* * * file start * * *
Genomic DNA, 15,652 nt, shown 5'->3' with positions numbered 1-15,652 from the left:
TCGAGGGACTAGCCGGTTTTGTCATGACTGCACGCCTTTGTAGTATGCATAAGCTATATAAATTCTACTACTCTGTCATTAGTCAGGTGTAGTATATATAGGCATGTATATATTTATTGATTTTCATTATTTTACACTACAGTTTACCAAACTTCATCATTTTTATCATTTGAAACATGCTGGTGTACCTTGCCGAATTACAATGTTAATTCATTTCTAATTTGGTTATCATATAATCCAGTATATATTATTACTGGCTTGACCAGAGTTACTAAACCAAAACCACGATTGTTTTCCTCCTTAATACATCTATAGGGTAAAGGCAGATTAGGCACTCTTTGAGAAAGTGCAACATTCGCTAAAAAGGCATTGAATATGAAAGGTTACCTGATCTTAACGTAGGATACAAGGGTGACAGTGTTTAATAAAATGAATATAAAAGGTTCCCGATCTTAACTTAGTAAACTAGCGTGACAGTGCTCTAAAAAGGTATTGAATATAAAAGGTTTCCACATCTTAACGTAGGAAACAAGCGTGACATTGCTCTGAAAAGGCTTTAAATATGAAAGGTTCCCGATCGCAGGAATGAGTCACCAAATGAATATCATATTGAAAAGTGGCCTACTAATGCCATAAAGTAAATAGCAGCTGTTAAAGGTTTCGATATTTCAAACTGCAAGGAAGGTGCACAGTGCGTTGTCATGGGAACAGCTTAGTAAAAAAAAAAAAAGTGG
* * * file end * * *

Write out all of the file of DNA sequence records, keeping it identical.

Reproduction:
Genomic DNA, 15,652 nt, shown 5'->3' with positions numbered 1-15,652 from the left:
TCGAGGGACTAGCCGGTTTTGTCATGACTGCACGCCTTTGTAGTATGCATAAGCTATATAAATTCTACTACTCTGTCATTAGTCAGGTGTAGTATATATAGGCATGTATATATTTATTGATTTTCATTATTTTACACTACAGTTTACCAAACTTCATCATTTTTATCATTTGAAACATGCTGGTGTACCTTGCCGAATTACAATGTTAATTCATTTCTAATTTGGTTATCATATAATCCAGTATATATTATTACTGGCTTGACCAGAGTTACTAAACCAAAACCACGATTGTTTTCCTCCTTAATACATCTATAGGGTAAAGGCAGATTAGGCACTCTTTGAGAAAGTGCAACATTCGCTAAAAAGGCATTGAATATGAAAGGTTACCTGATCTTAACGTAGGATACAAGGGTGACAGTGTTTAATAAAATGAATATAAAAGGTTCCCGATCTTAACTTAGTAAACTAGCGTGACAGTGCTCTAAAAAGGTATTGAATATAAAAGGTTTCCACATCTTAACGTAGGAAACAAGCGTGACATTGCTCTGAAAAGGCTTTAAATATGAAAGGTTCCCGATCGCAGGAATGAGTCACCAAATGAATATCATATTGAAAAGTGGCCTACTAATGCCATAAAGTAAATAGCAGCTGTTAAAGGTTTCGATATTTCAAACTGCAAGGAAGGTGCACAGTGCGTTGTCATGGGAACAGCTTAGTAAAAAAAAAAAAAGTGG